When filmmaker Tina Takemoto decided to make an experimental film about celebrated San Francisco lesbian Margaret Chung—the first American-born Chinese female physician, famous for opening a medical clinic in Chinatown in the 1920s and for playing with gender identity—they thought they would be making a humorous film that depicted the many contradictions in Chung's background.
"I was familiar with Chung as a prominent surgeon and lesbian, who surrounded herself with U.S. military men and starlets," says Takemoto, a professor at California College of the Arts. "So I thought my film would be a humorous take on juxtapositions between lesbian desire and militarism."
But after taking a deep dive into the Margaret Chung archival collection at U.C. Berkeley, Takemoto was surprised to find evidence pointing to more troubling behavior in Chung's history, with dark undertones.
"I discovered that Chung was virulently anti-Japanese," says Takemoto, who is of Japanese descent. "That was difficult to take." Takemoto also uncovered Chung's likely involvement with the selling of heroin and laundering of money through her association with Virginia Hill, the ex-girlfriend of "Bugsy" Siegel. This new information made the undertaking of the project even more challenging.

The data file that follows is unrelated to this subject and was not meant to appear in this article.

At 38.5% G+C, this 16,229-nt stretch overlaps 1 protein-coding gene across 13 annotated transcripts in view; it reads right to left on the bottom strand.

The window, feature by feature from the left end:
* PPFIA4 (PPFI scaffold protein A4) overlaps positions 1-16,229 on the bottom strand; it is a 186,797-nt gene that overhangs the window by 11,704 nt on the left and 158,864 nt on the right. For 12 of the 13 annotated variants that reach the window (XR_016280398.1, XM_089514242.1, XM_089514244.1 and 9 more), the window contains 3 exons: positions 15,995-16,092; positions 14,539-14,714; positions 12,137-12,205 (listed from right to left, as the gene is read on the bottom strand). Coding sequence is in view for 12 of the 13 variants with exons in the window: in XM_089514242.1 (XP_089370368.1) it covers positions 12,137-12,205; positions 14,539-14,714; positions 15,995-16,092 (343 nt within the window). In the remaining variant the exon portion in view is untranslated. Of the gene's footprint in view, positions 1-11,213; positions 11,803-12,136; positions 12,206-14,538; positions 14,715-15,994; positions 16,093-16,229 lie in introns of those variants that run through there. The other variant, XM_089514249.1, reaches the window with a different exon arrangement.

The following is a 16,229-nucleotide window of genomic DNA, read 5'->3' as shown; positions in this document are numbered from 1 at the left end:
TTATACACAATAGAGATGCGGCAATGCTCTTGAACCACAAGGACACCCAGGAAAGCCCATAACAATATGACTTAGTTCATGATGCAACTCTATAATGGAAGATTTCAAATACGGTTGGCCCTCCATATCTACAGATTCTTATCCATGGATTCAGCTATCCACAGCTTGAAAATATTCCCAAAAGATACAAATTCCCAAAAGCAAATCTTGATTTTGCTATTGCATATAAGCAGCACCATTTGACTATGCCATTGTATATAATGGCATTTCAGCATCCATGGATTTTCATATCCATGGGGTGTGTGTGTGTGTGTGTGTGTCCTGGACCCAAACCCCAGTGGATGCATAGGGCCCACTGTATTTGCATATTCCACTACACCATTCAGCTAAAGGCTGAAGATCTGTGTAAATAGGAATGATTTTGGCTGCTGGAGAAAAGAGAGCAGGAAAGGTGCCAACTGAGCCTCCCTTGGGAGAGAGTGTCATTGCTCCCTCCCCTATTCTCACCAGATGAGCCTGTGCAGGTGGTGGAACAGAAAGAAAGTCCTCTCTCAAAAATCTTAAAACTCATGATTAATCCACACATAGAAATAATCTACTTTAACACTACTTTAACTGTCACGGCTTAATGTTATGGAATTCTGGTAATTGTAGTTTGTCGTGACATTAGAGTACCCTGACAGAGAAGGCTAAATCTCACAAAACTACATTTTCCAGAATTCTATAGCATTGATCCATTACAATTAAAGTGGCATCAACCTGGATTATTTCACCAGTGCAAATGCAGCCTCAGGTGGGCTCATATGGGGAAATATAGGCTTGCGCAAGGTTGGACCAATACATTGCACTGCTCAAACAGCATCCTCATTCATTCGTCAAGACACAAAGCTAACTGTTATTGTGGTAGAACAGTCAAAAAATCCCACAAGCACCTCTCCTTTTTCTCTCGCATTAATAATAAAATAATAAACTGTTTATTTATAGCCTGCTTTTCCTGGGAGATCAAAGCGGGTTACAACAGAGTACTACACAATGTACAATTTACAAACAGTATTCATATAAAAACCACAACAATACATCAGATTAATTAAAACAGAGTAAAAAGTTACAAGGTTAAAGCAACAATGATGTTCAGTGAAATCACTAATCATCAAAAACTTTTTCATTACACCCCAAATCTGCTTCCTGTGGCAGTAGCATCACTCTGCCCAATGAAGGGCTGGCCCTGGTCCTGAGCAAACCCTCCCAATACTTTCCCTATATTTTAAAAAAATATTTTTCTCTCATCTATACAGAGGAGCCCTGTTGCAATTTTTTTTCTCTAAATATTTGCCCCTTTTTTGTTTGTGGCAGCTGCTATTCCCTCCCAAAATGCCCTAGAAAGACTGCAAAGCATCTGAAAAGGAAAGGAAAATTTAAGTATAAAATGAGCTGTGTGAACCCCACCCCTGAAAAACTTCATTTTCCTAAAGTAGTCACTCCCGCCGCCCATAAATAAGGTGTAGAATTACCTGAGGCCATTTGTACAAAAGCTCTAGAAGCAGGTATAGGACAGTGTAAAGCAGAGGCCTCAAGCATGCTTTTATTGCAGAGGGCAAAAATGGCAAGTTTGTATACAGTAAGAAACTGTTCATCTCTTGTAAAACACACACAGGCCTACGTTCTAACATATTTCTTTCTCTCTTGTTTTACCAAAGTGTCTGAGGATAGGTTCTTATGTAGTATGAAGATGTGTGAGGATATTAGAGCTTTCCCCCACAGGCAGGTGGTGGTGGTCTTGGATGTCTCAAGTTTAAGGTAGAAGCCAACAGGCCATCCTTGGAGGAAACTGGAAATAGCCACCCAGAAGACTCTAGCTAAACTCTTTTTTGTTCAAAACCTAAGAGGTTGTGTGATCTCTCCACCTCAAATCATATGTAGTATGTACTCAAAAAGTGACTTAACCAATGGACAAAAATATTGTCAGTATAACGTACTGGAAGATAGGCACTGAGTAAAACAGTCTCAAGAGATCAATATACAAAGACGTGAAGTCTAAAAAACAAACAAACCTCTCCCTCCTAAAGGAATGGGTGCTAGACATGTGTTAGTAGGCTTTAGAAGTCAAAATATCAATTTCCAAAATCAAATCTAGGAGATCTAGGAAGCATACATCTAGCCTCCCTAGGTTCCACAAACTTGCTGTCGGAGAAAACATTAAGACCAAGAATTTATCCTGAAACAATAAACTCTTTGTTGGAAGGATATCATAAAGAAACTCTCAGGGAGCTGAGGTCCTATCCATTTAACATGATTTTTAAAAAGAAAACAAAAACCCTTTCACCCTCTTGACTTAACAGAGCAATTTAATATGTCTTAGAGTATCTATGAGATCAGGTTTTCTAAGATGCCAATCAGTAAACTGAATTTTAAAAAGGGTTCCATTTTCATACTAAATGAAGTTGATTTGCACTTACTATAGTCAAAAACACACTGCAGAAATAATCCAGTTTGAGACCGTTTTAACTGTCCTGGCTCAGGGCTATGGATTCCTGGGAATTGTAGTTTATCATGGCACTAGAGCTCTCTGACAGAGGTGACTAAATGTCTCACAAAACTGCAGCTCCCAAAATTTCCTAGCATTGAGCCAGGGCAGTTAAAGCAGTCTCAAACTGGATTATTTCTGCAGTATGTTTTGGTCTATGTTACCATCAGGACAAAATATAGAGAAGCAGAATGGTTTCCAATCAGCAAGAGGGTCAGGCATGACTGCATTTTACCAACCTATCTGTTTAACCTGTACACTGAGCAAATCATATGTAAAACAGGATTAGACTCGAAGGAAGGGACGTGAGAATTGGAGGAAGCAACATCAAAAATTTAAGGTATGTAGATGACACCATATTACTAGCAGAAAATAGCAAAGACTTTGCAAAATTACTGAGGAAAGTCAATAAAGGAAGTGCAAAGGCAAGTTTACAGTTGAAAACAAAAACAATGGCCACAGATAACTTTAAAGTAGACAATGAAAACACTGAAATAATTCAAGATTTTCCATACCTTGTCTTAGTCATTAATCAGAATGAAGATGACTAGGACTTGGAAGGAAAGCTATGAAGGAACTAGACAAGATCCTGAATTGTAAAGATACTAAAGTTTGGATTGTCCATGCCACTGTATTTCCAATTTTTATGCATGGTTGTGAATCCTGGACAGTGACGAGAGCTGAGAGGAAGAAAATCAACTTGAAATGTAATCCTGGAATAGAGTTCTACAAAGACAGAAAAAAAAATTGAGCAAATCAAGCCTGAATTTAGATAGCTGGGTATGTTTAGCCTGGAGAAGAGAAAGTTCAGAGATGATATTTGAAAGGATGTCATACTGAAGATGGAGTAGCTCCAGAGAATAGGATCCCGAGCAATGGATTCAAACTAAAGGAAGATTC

A still from Tina Takemoto's film, 'Insatiable Margaret Chung,' 2019.(Courtesy of the artist)
The resulting film, Ever Wanting, (Margaret Chung), is now on display at the Chinese Culture Center, together with artistic work from ten other LGBTQ+ artists from the Asian diaspora as part of Women我們: From Her to Here, a new exhibition that aims to explore agency and belonging in queer and feminist communities. The group exhibition had a virtual opening on February 19th, with the goal to open up its brick and mortar gallery space, located in the Hilton Hotel, to the public in the spring, depending on state and city health guidelines.
"Asian queer culture is an invisible spot in Asian identity, if we venture outside the arts and culture space," shares Hoi Leung, curator of the exhibition for the Chinese Culture Center. "Talking about queer identity is still pretty much a stigma for Asian American communities and families. At the Chinese Culture Center, we are quite frank about it, and are ready to educate the community, while people are not quite ready to accept it."
In addition to Takemoto's work, the exhibition features film, video, paintings, photographs, and a curated collection of LGBTQ+ zines from around the world assembled by Queer Reads Library, as well as interactive virtual workshops such as a zine making class scheduled for spring under the theme of "Building Creative Safe Spaces."
Hoi commissioned several original pieces for the show, including a striking atmospheric installation by Bay Area–based Korean artist Heesoo Kwon, whose work explores an autobiographical religion, Leymoosum, where feminism has replaced patriarchy as the new world order. For the mixed-media installation, the artist uses actual photographs of her mother and grandmother superimposed atop digitized naked bodies that are displayed on larger-than-life screens interacting with an imagined feminist Chinatown.